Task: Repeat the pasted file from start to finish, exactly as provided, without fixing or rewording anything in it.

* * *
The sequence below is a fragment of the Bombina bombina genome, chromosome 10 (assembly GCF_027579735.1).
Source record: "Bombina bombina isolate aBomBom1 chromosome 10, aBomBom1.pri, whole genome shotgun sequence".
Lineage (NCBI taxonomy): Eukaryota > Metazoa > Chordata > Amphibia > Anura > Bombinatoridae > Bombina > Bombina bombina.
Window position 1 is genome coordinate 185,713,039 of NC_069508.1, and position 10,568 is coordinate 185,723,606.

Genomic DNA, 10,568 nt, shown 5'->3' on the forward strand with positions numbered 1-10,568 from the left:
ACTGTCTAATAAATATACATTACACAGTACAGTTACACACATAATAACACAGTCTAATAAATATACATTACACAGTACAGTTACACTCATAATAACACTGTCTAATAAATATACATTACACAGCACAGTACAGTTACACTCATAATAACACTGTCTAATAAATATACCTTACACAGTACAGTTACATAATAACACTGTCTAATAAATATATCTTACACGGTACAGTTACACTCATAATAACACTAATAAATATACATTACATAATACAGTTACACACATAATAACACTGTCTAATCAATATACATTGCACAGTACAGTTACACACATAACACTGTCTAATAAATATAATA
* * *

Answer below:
The sequence below is a fragment of the Bombina bombina genome, chromosome 10 (assembly GCF_027579735.1).
Source record: "Bombina bombina isolate aBomBom1 chromosome 10, aBomBom1.pri, whole genome shotgun sequence".
Lineage (NCBI taxonomy): Eukaryota > Metazoa > Chordata > Amphibia > Anura > Bombinatoridae > Bombina > Bombina bombina.
Window position 1 is genome coordinate 185,713,039 of NC_069508.1, and position 10,568 is coordinate 185,723,606.

Genomic DNA, 10,568 nt, shown 5'->3' on the forward strand with positions numbered 1-10,568 from the left:
ACTGTCTAATAAATATACATTACACAGTACAGTTACACACATAATAACACAGTCTAATAAATATACATTACACAGTACAGTTACACTCATAATAACACTGTCTAATAAATATACATTACACAGCACAGTACAGTTACACTCATAATAACACTGTCTAATAAATATACCTTACACAGTACAGTTACATAATAACACTGTCTAATAAATATATCTTACACGGTACAGTTACACTCATAATAACACTAATAAATATACATTACATAATACAGTTACACACATAATAACACTGTCTAATCAATATACATTGCACAGTACAGTTACACACATAACACTGTCTAATAAATATAATA